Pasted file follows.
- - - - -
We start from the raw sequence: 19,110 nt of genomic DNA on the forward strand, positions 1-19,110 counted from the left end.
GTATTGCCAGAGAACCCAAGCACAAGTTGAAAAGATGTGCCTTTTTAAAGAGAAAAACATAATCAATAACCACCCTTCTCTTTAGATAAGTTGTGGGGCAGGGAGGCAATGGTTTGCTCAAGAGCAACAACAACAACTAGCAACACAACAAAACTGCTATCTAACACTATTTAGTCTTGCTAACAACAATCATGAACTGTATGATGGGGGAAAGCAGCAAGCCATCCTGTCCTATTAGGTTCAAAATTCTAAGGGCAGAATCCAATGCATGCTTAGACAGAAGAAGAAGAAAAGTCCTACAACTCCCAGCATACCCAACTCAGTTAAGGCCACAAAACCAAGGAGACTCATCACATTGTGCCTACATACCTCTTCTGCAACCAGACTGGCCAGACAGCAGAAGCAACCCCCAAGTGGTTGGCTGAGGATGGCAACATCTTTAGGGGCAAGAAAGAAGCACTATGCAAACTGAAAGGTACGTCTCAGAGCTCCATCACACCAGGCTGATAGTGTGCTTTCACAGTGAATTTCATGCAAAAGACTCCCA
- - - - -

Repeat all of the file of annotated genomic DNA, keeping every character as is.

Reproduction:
We start from the raw sequence: 19,110 nt of genomic DNA on the forward strand, positions 1-19,110 counted from the left end.
GTATTGCCAGAGAACCCAAGCACAAGTTGAAAAGATGTGCCTTTTTAAAGAGAAAAACATAATCAATAACCACCCTTCTCTTTAGATAAGTTGTGGGGCAGGGAGGCAATGGTTTGCTCAAGAGCAACAACAACAACTAGCAACACAACAAAACTGCTATCTAACACTATTTAGTCTTGCTAACAACAATCATGAACTGTATGATGGGGGAAAGCAGCAAGCCATCCTGTCCTATTAGGTTCAAAATTCTAAGGGCAGAATCCAATGCATGCTTAGACAGAAGAAGAAGAAAAGTCCTACAACTCCCAGCATACCCAACTCAGTTAAGGCCACAAAACCAAGGAGACTCATCACATTGTGCCTACATACCTCTTCTGCAACCAGACTGGCCAGACAGCAGAAGCAACCCCCAAGTGGTTGGCTGAGGATGGCAACATCTTTAGGGGCAAGAAAGAAGCACTATGCAAACTGAAAGGTACGTCTCAGAGCTCCATCACACCAGGCTGATAGTGTGCTTTCACAGTGAATTTCATGCAAAAGACTCCCA